The security chiefs of the Five Eyes intelligence-sharing alliance held their first ever joint public meeting Tuesday to warn against China’s theft of cutting‐edge technologies from democratic countries.
FBI Director Christopher Wray called together the security directors from Canada, Britain, Australia and New Zealand and key business leaders, including Goldy Hyder, president of the Business Council of Canada, to map out strategies to prevent China from stealing Western trade and innovation secrets.
“There is no greater threat to innovation than the Chinese government and it is a measure of how seriously the five of us in our services take that threat,” he told a gathering at Stanford University’s Hoover Institute hosted by former U.S. secretary of state Condoleezza Rice. “The Chinese government is absolutely the biggest threat we face.”
Mr. Wray said China is running one of the largest hacking operations in the world but also using students, joint ventures, start-ups and employees placed inside Western companies to acquire crucial information on artificial intelligence, quantum computing, biometrics, robotics and other leading technologies.
“The FBI have, over the last several years, had about a 1,300-per-cent increase in investigations that are, in one way or another, related to attempts to steal intellectual property or other secrets by some form of the Chinese government, or some arm of the Chinese government,” he said.
Mike Burgess, director-general of Australia’s intelligence service, said all nations spy and steal secrets but the Chinese government’s behaviour goes well beyond traditional espionage.
“We have the Chinese government engaged in the most sustained scale and sophisticated theft of intellectual property and acquisition of expertise that is unprecedented in human history,” he said. “That threat needs to be drawn out, awareness raised and together we can all do something about it.”
David Vigneault, director of the Canadian Security Intelligence Service, said Western companies and universities need to be “clear-eyed” about how China is stealing technology and also trying to attract expertise and raw research from universities.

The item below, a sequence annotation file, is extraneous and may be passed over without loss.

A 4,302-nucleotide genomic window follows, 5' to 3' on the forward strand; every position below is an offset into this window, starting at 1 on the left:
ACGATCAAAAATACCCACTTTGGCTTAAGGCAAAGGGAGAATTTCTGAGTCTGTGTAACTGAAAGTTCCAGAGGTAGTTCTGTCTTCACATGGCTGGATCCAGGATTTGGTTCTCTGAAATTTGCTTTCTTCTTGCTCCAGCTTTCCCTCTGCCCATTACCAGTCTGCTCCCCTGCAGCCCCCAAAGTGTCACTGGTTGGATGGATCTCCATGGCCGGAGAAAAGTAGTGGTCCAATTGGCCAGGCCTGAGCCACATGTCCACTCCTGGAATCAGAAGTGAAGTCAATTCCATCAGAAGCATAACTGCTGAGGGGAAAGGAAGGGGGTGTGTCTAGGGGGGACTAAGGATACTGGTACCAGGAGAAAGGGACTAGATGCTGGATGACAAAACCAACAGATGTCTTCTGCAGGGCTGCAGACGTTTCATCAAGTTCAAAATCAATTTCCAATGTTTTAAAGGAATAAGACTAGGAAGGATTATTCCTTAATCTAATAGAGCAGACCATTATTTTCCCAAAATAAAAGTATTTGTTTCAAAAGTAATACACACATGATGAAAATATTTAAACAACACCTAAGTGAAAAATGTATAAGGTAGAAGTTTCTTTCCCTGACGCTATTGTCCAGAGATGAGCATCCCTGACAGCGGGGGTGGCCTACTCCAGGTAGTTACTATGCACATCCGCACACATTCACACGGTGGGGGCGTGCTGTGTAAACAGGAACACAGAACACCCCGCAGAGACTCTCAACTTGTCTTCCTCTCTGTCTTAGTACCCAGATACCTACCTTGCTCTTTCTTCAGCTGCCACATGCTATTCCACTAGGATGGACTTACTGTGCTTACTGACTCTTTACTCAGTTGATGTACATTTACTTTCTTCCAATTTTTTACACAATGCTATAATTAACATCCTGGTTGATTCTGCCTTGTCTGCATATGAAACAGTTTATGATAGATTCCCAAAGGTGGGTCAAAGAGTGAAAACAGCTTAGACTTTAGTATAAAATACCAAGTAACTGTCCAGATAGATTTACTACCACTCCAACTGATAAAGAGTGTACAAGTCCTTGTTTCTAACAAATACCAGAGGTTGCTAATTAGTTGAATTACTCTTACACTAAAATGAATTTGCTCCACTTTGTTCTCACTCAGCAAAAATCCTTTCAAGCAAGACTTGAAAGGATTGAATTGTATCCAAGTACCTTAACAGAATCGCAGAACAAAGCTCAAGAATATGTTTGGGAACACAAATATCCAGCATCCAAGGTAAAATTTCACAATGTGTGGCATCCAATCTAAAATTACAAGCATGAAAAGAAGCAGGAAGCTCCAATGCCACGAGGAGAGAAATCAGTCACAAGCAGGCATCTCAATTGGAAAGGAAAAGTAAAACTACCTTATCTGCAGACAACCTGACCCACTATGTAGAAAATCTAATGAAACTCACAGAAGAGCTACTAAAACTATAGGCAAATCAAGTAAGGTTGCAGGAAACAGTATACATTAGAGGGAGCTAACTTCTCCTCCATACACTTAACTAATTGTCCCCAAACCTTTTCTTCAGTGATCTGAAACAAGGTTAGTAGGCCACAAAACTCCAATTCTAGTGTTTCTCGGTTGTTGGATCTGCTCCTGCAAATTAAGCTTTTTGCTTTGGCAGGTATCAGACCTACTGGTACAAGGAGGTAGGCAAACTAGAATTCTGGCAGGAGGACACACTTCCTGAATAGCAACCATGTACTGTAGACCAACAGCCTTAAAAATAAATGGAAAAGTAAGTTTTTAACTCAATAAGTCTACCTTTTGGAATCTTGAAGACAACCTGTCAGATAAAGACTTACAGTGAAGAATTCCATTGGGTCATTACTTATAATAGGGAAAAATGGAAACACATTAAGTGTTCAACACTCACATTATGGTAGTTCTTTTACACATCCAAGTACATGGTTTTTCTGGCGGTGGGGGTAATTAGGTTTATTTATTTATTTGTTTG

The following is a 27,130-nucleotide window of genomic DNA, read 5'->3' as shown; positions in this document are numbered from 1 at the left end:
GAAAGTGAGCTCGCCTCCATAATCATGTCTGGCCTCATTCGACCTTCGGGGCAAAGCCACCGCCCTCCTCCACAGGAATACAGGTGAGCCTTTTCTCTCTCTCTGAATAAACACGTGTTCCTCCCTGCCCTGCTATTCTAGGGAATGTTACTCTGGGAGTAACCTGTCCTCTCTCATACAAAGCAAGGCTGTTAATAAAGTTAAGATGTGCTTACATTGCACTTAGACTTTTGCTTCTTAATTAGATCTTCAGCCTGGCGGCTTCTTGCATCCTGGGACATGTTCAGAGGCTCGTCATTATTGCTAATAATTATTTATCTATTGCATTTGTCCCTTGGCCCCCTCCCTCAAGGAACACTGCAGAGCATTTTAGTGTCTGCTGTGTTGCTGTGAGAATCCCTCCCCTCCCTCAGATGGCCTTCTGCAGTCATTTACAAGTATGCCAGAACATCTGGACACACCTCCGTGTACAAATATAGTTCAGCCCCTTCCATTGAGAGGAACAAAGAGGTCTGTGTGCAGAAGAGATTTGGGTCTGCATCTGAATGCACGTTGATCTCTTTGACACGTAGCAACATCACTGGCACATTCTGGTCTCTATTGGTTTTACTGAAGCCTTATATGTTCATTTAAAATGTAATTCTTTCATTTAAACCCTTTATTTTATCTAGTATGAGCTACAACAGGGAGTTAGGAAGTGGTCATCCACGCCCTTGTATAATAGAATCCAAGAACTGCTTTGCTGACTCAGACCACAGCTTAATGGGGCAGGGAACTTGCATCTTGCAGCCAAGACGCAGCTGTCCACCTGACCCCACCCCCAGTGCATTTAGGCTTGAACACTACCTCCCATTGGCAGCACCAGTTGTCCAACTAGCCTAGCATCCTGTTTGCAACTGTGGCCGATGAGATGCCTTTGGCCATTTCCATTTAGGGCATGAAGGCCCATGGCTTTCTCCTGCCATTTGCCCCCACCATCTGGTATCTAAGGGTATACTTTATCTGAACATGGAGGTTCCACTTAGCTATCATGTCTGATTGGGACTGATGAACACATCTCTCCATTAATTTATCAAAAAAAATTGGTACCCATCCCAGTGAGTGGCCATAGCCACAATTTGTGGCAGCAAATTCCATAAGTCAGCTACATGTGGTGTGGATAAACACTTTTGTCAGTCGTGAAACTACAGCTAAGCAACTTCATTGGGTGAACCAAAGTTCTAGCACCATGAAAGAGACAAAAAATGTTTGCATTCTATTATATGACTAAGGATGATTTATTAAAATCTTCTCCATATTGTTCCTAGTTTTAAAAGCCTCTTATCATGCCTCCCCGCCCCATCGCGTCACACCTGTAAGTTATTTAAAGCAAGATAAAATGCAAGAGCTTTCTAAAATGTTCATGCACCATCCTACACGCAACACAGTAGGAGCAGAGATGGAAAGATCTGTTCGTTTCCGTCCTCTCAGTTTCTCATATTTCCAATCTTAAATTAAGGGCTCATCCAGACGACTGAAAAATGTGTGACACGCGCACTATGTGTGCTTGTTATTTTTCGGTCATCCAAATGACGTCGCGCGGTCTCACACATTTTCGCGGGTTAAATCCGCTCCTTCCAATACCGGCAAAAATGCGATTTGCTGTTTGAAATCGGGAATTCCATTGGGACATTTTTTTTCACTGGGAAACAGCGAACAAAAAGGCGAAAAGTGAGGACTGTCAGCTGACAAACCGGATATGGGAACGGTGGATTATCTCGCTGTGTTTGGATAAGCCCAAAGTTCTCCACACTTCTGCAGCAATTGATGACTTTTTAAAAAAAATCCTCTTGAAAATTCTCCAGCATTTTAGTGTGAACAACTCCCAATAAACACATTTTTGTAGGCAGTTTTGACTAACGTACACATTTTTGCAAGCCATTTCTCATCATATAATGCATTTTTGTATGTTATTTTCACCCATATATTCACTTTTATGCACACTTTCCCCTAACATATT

“We want to make sure that our universities and research centres continue to operate, attract the talent everywhere and anywhere around the world, including from China. But you also need to understand the rules of the game have changed. The Chinese Communist Party has passed legislation to force any person of Chinese origin anywhere in the world to support their intelligence services,” he said. “It means they have a way to coerce people here in our countries to essentially tell them, to give them the secrets.”
The Globe and Mail reported in January that 50 Canadian universities were involved in extensive research since 2005 with China’s main military university, including research on topics such as quantum cryptography, photonics and space science. Some of the Chinese military scientists who were involved were experts in missile performance and guidance systems, mobile robotics and automated surveillance.
Soon after the Globe report, Innovation Minister François-Philippe Champagne issued an order to all federal granting councils that Ottawa would no longer fund research with Chinese military and state security institutions and urged the provinces and universities to adopt similar national security measures.
Mr. Vigneault also issued a warning about Russia and how it is trying to go through the back door to obtain Western technology, now denied as a result of sanctions for Moscow’s brutal invasion of Ukraine.
He said CSIS recently discovered that a Canadian firm supplied technology for Russian drones although he said the company owner did not know that it was being used for that purpose.
“We had a very difficult discussion with a business leader in Canada, who we essentially were able to show that we had discovered, working with our security partners, that a component of high tech guidance was being used in Russian drones to kill Ukrainians,” he said.
Mr. Vigneault did not name the company. Reuters reported in March that the U.S. sanctioned two Canadian companies from Montreal – Cpunto Inc. and Electronic Network Inc. – for “acting contrary to the national security or foreign policy interests of the United States” for alleged support of Russia’s war effort against Ukraine.
Ken McCallum, director-general of M15, Britain’s domestic intelligence agency, told the Guardian before he attended the Five Eyes summit that 20,000 Britons have been approached by Beijing on LinkedIn in the hope of obtaining trade secrets. He said an estimated 10,000 British businesses were at risk from China.
Mr. Hyder, the head of the Business Council of Canada which represents Canada’s largest corporations, said the meeting with the security chiefs was an eye opener and Canadian firms are “ready to step up” to safeguard the country’s science and technology.